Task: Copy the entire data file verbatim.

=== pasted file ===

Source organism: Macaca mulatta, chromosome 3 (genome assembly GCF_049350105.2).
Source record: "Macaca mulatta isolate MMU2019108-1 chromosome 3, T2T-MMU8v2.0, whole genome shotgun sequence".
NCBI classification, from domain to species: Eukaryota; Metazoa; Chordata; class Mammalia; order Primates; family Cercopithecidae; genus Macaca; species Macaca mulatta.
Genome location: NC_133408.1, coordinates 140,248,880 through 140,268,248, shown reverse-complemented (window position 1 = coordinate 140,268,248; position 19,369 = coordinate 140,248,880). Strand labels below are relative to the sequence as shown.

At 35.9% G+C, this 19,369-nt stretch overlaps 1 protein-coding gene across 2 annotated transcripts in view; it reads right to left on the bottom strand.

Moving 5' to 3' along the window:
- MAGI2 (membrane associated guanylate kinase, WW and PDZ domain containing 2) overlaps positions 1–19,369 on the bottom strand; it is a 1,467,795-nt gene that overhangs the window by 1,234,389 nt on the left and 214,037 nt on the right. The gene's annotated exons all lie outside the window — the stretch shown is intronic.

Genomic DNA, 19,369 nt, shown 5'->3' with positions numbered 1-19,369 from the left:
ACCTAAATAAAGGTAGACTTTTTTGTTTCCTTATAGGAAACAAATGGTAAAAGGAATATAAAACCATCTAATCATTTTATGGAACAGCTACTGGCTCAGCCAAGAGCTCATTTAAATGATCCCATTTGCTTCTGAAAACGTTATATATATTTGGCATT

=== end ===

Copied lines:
Source organism: Macaca mulatta, chromosome 3 (genome assembly GCF_049350105.2).
Source record: "Macaca mulatta isolate MMU2019108-1 chromosome 3, T2T-MMU8v2.0, whole genome shotgun sequence".
NCBI classification, from domain to species: Eukaryota; Metazoa; Chordata; class Mammalia; order Primates; family Cercopithecidae; genus Macaca; species Macaca mulatta.
Genome location: NC_133408.1, coordinates 140,248,880 through 140,268,248, shown reverse-complemented (window position 1 = coordinate 140,268,248; position 19,369 = coordinate 140,248,880). Strand labels below are relative to the sequence as shown.

At 35.9% G+C, this 19,369-nt stretch overlaps 1 protein-coding gene across 2 annotated transcripts in view; it reads right to left on the bottom strand.

Moving 5' to 3' along the window:
- MAGI2 (membrane associated guanylate kinase, WW and PDZ domain containing 2) overlaps positions 1–19,369 on the bottom strand; it is a 1,467,795-nt gene that overhangs the window by 1,234,389 nt on the left and 214,037 nt on the right. The gene's annotated exons all lie outside the window — the stretch shown is intronic.

Genomic DNA, 19,369 nt, shown 5'->3' with positions numbered 1-19,369 from the left:
ACCTAAATAAAGGTAGACTTTTTTGTTTCCTTATAGGAAACAAATGGTAAAAGGAATATAAAACCATCTAATCATTTTATGGAACAGCTACTGGCTCAGCCAAGAGCTCATTTAAATGATCCCATTTGCTTCTGAAAACGTTATATATATTTGGCATT